The Wizard Lord (The Annals Of The Chosen volume 1) by Lawrence Watt-Evans (book review).

February 13, 2021 | By | Reply More

‘The Wizard Lord: Volume One’ of ‘The Annals Of The Chosen’ is an epic fantasy by Lawrence Watt-Evans who does a lot of this sort of thing. So he’s good at it. In the crowded fantasy market, you need a well-realised secondary world and this book has it or at least a secondary country, so far, because Barokan, bounded by the eastern cliffs on one side and the western isles on the other, is not the whole world.

Spellchecker wants to change Barokan to ‘broken’, which is probably a hint as to the meaning of the name.

Our young hero is Breaker (another hint?), who doesn’t know much about the world or even the land he lives in outside of his small village, Mad Oak. As the story begins, he’s downing ale and celebrating the barley harvest with the rest of the village. Three strangers arrive, the Swordsman and two wizards. The Swordsman wants to retire and is looking for someone to replace him. Breaker decides to go for the job and become the best swordsman in the world.

The Swordsman is one of the Chosen, along with the Archer, the Seer, the Beauty, the Leader, the Thief, the Scholar and the Speaker. Barokan is ruled by a Wizard Lord, chosen from among the wizards in the Council of Immortals. His job is to control the weather, punish outlaws and kill any rogue wizards who cause trouble.

Once upon a time, seven hundred years before, the land was plagued by wizards battling each other all the time and they themselves set up the new system. The Wizard Lord is gifted with half of all the magic in the land, enough to defeat any other wizard. As a check against him, there are the Chosen, each with a particular style of magic. If the Wizard Lord turns bad then the Chosen must either make him resign or kill him, which isn’t easy. Wizard Lords have turned bad before and some of the Chosen have died fighting.

Even so, it’s at least a century since one went bad and the current one has reigned for five years in perfect harmony with everyone. As far as Breaker can see, being the Swordsman is a doddle. He simply has to learn swordplay from the old one and then beat him once in combat, a task the old man will make easy for him. Then Breaker will get the magic talisman that makes him the best. He can roam around Barokan, see other villages and lots of girls and have a good time being a celebrity.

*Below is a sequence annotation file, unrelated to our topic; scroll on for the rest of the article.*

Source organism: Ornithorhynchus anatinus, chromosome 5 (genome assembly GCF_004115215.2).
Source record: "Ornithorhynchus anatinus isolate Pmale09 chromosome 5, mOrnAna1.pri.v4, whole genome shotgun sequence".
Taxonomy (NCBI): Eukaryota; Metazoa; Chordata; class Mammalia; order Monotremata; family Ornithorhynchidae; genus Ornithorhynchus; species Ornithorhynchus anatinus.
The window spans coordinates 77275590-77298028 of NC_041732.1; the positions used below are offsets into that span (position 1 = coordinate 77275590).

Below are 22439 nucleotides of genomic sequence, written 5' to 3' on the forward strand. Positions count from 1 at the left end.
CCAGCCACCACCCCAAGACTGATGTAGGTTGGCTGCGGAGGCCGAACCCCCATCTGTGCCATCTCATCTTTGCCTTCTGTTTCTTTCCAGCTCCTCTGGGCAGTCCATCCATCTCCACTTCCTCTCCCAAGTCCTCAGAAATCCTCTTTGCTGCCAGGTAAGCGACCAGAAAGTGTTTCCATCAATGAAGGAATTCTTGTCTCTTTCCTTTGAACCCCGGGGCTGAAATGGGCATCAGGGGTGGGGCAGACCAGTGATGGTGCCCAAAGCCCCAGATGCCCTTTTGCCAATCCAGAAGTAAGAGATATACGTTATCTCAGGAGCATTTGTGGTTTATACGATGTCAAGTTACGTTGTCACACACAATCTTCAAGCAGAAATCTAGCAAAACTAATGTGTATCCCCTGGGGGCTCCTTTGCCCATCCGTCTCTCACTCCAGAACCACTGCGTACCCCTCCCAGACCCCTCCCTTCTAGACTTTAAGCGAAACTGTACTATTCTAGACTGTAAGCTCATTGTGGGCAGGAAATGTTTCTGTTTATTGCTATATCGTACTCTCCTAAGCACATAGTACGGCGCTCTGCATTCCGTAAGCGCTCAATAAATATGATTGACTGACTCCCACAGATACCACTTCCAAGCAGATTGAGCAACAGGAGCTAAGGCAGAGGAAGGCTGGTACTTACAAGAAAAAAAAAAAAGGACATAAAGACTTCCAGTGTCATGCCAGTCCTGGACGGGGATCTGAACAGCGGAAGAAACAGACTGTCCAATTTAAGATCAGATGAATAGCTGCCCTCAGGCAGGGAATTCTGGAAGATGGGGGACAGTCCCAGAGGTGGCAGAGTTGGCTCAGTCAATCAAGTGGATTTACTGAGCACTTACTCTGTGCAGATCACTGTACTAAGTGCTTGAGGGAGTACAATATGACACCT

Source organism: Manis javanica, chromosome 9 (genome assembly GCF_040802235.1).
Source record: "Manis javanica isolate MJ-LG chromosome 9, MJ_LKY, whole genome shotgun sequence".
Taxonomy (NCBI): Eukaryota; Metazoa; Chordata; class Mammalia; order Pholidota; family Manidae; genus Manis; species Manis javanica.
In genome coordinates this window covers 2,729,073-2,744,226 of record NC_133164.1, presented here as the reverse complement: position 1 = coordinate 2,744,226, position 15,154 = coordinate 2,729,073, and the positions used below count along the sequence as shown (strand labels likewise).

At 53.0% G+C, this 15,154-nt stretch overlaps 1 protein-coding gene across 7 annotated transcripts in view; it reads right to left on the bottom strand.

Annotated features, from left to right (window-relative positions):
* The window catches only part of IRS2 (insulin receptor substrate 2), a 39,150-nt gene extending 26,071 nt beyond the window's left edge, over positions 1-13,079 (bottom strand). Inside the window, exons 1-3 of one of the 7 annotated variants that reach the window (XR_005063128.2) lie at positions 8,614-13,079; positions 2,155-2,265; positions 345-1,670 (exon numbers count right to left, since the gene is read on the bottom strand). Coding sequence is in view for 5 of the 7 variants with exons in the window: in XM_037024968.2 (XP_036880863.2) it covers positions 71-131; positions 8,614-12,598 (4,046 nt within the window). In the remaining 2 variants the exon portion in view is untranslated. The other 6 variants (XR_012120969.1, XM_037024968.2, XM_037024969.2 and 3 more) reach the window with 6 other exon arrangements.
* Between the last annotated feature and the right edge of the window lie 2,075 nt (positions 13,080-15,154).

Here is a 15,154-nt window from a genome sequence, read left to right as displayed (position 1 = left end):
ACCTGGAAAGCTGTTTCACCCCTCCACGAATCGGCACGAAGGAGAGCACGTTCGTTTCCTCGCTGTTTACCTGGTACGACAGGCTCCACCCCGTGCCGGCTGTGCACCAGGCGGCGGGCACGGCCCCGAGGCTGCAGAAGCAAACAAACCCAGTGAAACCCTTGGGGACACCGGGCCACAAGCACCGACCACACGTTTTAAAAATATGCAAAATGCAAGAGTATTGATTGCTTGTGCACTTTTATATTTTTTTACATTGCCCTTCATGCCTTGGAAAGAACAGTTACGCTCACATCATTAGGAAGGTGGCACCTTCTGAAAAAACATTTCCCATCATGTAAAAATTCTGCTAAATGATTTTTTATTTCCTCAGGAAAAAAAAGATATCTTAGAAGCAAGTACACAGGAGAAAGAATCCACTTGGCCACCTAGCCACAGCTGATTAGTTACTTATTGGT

Of course, there’s a possibility the Wizard Lord could go bad but it seems very unlikely. It’s like those old British army adverts where they showed chaps skiing in Norway and riding around in tanks. Everyone knew we might have a war one day but it seemed a remote possibility back then.

Breaker becomes the Swordsman and leaves his village to go and meet the Wizard Lord in the hills where he resides, just to say hello. On the way there, he can learn about the rest of the country. It turns out that other villages have different ways of doing things. Part of the background geography are ler, spirits of land, water, air, plants, animals and so on. Everything has ler and some are powerful. Breaker’s home village gets its name from the oak tree near it in which the ler has gone mad so it attacks people who go near it.

Villagers make deals with the ler of their area and live in harmony with them but between villages are wild ler so you need a guide to go from place to place. Each route has its own guide who has bargained with the wild ler to allow passage. Breaker heads off to meet the Wizard Lord but meets the Seer, the Scholar and the Arrow on the way. Bad news. The Wizard Lord has done something evil. The adventure begins.

The Wizard Lord is a remote figure in his distant tower but can observe the world through the eyes of animals and insects and even control those same creatures. He uses some animals to speak to the Chosen and explain his point of view. He can’t do this for too long as animal jaws were not made for talking. His Lordship sounds like a very reasonable fellow if you can bring yourself to ignore his one misdeed. Breaker can’t.

Breaker is an engaging young man with a strong sense of honour and duty. He hadn’t expected or wanted to fight anyone for real but will if he must. The other Chosen are a variety of interesting characters, often flawed. As they live in different villages, gathering them together takes up most of the book. In Barokan, there are no horses and you have to walk everywhere or go slowly in a cart pulled by oxen but that’s usually for goods. The story proceeds at walking pace until near the end but I didn’t mind that at all. Fantasy doesn’t have to be fast and quests take time. There’s a whole strange land to explore, too.

‘The Wizard Lord’ is written in easy, readable prose that passes the time smoothly and pleasantly. The characters are real people and there are some humorous moments. The setting is well-described and the adventure concludes satisfactorily with some unexpected developments. The book was published in 2006 but the issue of checks and balances on one mad individual given far too much power by a silly system of government is relevant today. It provided several hours of low-key entertainment and I look forward to reading the sequel and the one after that. It’s only a trilogy which is downright scanty by modern fantasy standards. Worth a look.

Eamonn Murphy

February 2021

(pub: TOR/Forge, 2006. 335 page hardback. Price: $26.95 (US), $36.95 (CAN). ISBN: 0-765-31026-0)

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Category: Books, Fantasy

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